AN EXCEEDINGLY RARE FORD’S THEATER BOND SIGNED BY JOHN FORD; IT FUNDED THE ORIGINAL RESTORATION OF THE THEATER

AN EXCEEDINGLY RARE FORD’S THEATER BOND SIGNED BY JOHN FORD; IT FUNDED THE ORIGINAL RESTORATION OF THE THEATER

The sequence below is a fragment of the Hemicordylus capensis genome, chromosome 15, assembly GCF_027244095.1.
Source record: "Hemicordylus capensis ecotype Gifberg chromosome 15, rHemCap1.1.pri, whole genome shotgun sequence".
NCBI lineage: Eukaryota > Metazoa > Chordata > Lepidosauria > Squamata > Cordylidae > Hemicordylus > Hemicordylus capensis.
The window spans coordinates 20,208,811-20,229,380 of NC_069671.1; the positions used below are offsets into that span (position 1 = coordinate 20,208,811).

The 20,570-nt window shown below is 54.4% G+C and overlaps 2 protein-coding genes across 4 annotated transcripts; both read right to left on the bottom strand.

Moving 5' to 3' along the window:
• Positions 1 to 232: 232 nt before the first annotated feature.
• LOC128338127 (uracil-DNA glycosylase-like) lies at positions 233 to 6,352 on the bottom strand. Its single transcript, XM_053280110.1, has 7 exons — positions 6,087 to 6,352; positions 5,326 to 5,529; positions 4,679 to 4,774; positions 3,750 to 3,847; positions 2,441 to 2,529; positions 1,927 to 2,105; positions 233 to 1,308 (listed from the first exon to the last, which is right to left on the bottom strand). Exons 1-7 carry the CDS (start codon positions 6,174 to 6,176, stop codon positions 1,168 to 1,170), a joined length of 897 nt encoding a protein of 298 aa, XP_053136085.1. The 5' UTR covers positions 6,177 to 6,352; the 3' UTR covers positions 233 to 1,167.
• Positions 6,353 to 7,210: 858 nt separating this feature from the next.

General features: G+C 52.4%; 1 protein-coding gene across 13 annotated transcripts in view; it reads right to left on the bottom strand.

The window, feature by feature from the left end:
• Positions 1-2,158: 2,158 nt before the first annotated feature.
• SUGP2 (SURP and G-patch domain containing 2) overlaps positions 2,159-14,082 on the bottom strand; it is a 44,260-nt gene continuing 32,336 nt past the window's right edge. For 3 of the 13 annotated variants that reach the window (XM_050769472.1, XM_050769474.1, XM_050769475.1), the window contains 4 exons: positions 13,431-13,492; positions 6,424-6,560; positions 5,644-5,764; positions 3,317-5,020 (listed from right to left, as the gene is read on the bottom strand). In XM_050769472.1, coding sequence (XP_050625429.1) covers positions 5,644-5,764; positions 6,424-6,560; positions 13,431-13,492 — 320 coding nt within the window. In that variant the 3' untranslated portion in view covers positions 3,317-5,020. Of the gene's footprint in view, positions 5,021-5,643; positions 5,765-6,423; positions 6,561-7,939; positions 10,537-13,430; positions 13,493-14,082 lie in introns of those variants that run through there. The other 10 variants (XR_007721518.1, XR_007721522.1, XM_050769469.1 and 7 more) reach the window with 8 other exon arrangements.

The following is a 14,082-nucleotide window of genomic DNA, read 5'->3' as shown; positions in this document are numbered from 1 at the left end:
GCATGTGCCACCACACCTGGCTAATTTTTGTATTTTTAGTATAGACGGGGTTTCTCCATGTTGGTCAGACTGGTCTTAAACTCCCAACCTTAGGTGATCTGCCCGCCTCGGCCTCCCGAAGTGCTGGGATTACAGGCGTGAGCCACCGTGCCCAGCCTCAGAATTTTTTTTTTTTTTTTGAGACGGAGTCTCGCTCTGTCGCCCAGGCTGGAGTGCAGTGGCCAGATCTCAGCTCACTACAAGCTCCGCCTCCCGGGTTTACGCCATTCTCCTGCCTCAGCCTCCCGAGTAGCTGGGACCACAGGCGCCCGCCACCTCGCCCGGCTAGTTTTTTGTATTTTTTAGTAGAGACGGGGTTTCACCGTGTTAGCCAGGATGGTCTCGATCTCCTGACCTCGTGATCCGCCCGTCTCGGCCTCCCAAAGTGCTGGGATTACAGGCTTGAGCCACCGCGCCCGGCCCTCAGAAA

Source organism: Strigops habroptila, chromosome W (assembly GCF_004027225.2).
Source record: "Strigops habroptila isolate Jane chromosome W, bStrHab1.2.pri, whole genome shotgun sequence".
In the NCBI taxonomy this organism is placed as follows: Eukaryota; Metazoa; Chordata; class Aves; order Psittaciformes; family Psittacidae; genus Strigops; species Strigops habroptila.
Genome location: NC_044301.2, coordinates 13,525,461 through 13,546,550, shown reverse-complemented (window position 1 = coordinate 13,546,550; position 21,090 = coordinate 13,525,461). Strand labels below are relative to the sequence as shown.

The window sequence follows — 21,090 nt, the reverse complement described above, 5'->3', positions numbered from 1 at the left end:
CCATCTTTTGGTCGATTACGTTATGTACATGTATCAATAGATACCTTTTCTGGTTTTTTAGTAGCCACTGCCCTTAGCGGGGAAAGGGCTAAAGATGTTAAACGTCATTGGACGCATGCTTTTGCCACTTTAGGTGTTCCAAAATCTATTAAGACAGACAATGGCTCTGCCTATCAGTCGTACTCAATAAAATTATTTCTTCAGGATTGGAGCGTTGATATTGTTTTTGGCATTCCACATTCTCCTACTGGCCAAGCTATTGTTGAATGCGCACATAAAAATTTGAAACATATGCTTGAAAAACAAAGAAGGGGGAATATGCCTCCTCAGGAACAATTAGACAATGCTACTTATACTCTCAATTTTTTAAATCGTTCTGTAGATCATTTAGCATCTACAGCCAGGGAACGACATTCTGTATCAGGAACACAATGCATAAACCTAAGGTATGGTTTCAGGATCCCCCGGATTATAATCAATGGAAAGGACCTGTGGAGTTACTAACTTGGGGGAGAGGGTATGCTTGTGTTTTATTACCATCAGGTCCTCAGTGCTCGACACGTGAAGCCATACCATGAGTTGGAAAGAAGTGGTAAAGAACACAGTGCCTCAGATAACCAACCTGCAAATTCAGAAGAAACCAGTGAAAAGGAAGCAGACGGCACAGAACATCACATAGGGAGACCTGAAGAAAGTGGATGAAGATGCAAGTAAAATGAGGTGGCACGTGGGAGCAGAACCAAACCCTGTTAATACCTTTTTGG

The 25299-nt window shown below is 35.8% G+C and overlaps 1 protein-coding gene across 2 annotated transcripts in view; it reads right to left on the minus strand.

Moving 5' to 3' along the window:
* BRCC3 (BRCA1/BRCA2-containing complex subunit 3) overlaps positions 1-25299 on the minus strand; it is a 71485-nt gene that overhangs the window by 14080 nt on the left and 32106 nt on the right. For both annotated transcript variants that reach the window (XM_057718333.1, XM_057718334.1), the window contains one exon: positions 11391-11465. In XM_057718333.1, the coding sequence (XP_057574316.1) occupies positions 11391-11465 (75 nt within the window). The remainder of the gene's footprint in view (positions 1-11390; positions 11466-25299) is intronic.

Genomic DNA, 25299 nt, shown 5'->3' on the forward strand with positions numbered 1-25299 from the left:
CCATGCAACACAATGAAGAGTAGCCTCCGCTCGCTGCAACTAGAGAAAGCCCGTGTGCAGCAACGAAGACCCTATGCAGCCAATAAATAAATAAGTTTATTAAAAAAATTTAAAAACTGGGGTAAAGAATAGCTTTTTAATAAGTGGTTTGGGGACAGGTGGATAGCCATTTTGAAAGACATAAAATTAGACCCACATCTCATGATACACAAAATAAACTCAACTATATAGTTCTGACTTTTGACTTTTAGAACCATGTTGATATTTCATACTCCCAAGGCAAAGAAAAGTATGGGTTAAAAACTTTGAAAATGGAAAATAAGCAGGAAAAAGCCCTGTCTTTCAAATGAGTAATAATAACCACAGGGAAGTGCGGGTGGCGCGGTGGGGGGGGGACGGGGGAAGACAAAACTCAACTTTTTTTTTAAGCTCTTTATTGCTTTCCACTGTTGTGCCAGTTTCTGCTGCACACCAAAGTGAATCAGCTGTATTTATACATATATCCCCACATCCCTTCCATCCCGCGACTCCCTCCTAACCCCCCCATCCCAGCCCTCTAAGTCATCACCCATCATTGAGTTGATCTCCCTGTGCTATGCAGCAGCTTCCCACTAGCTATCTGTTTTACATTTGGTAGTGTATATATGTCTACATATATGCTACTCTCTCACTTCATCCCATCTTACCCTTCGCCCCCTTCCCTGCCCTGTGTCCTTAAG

JOHN FORD (1829-1894). Ford, a Baltimore born bookseller, was the owner of the infamous Ford’s Theater; after Lincoln’s assassination, the government seized the theater from Ford. DS. 1pp. 14 1/4” x 9 1/4”. Washington. August 5th 1863. A very rare and possibly unique Ford’s Theater bond signed “John T. Ford”. It certified “that there is due to J.P. Bartholew the sum of FIVE HUNDRED DOLLARS, payable at any time within ten years from date, with interest payable annually. The said J.P. Bartholew is entitled to free admission to all dramatic performances given in said Theater until payment of said debt and interest.” Bartholew signed the document on the verso. The 10th Street site originally was a church, but abandoned when the congregation merged with another. Ford turned it into a theater against the wishes of many residents, and nine months after it opened in 1861, it was gutted by a fire. Ford needed money not only to rebuild the theater, but to enlarge and create his dream, one of the finest theaters in the country that could hold 2,500 people. To do this, he sold bonds and the cornerstone was laid on February 28, 1863 and the first performance of The Naiad Queen was done on August 27, 1863. It quickly became one of Washington’s most popular places; Lincoln saw eight plays there and May saw even more. In an ironic twist, Lincoln witnessed on November 9, 1863 The Marble Heart, starring a young actor named John Wilkes Booth. The document is in very fine condition. It has a light green background and an elaborate “Ford’s Theater” logo at the top; it boasts that it is “A First Class Structure Possessing All The Acoustic & Optical Advantages of an Academy of Music”. There is a lithographed vignette of the theater front in the upper left corner, as well as a number of other small theater-related vignettes. Although difficult to ascertain if this is a unique piece, it is certainly exceedingly rare and a fine Lincoln assassination item.
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